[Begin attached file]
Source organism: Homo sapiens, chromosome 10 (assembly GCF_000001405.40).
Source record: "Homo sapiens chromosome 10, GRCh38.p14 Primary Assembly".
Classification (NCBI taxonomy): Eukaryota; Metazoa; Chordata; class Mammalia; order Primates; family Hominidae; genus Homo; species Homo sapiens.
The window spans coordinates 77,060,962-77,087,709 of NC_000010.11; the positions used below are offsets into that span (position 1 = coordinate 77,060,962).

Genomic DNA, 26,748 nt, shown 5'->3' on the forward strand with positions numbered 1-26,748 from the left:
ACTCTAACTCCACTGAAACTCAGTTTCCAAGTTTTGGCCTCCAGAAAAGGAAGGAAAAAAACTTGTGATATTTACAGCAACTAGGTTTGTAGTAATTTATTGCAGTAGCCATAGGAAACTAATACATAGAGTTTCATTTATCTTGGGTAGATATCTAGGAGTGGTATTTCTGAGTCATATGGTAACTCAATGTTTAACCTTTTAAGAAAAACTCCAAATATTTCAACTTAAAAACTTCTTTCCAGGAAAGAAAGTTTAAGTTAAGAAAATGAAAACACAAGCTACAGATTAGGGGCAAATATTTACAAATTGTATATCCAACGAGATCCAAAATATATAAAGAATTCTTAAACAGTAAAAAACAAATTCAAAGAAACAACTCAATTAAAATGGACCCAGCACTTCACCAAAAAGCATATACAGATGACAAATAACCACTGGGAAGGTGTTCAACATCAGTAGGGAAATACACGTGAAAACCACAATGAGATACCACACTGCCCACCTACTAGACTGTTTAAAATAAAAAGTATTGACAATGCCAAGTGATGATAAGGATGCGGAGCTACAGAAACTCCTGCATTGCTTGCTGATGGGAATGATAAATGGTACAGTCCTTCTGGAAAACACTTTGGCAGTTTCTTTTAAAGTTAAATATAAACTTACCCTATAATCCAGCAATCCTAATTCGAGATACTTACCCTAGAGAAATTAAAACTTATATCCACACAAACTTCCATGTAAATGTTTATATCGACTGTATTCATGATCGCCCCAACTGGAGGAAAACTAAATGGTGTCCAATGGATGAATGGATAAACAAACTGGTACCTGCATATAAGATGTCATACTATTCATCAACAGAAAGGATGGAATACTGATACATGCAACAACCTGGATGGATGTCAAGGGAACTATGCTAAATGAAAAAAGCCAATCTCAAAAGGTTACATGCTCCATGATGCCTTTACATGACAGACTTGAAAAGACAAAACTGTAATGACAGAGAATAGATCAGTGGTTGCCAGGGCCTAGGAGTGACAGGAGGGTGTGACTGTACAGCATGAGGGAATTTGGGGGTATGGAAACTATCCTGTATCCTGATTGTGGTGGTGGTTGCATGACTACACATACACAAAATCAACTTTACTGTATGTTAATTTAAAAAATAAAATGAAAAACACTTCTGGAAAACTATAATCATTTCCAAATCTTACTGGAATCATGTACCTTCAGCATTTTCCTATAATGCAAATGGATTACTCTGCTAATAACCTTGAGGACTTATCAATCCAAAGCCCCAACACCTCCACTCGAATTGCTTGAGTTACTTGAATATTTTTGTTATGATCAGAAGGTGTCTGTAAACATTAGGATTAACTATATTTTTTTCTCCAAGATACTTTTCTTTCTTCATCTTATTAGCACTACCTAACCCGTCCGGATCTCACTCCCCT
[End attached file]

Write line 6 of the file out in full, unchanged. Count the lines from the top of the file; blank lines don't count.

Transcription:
ACTCTAACTCCACTGAAACTCAGTTTCCAAGTTTTGGCCTCCAGAAAAGGAAGGAAAAAAACTTGTGATATTTACAGCAACTAGGTTTGTAGTAATTTATTGCAGTAGCCATAGGAAACTAATACATAGAGTTTCATTTATCTTGGGTAGATATCTAGGAGTGGTATTTCTGAGTCATATGGTAACTCAATGTTTAACCTTTTAAGAAAAACTCCAAATATTTCAACTTAAAAACTTCTTTCCAGGAAAGAAAGTTTAAGTTAAGAAAATGAAAACACAAGCTACAGATTAGGGGCAAATATTTACAAATTGTATATCCAACGAGATCCAAAATATATAAAGAATTCTTAAACAGTAAAAAACAAATTCAAAGAAACAACTCAATTAAAATGGACCCAGCACTTCACCAAAAAGCATATACAGATGACAAATAACCACTGGGAAGGTGTTCAACATCAGTAGGGAAATACACGTGAAAACCACAATGAGATACCACACTGCCCACCTACTAGACTGTTTAAAATAAAAAGTATTGACAATGCCAAGTGATGATAAGGATGCGGAGCTACAGAAACTCCTGCATTGCTTGCTGATGGGAATGATAAATGGTACAGTCCTTCTGGAAAACACTTTGGCAGTTTCTTTTAAAGTTAAATATAAACTTACCCTATAATCCAGCAATCCTAATTCGAGATACTTACCCTAGAGAAATTAAAACTTATATCCACACAAACTTCCATGTAAATGTTTATATCGACTGTATTCATGATCGCCCCAACTGGAGGAAAACTAAATGGTGTCCAATGGATGAATGGATAAACAAACTGGTACCTGCATATAAGATGTCATACTATTCATCAACAGAAAGGATGGAATACTGATACATGCAACAACCTGGATGGATGTCAAGGGAACTATGCTAAATGAAAAAAGCCAATCTCAAAAGGTTACATGCTCCATGATGCCTTTACATGACAGACTTGAAAAGACAAAACTGTAATGACAGAGAATAGATCAGTGGTTGCCAGGGCCTAGGAGTGACAGGAGGGTGTGACTGTACAGCATGAGGGAATTTGGGGGTATGGAAACTATCCTGTATCCTGATTGTGGTGGTGGTTGCATGACTACACATACACAAAATCAACTTTACTGTATGTTAATTTAAAAAATAAAATGAAAAACACTTCTGGAAAACTATAATCATTTCCAAATCTTACTGGAATCATGTACCTTCAGCATTTTCCTATAATGCAAATGGATTACTCTGCTAATAACCTTGAGGACTTATCAATCCAAAGCCCCAACACCTCCACTCGAATTGCTTGAGTTACTTGAATATTTTTGTTATGATCAGAAGGTGTCTGTAAACATTAGGATTAACTATATTTTTTTCTCCAAGATACTTTTCTTTCTTCATCTTATTAGCACTACCTAACCCGTCCGGATCTCACTCCCCT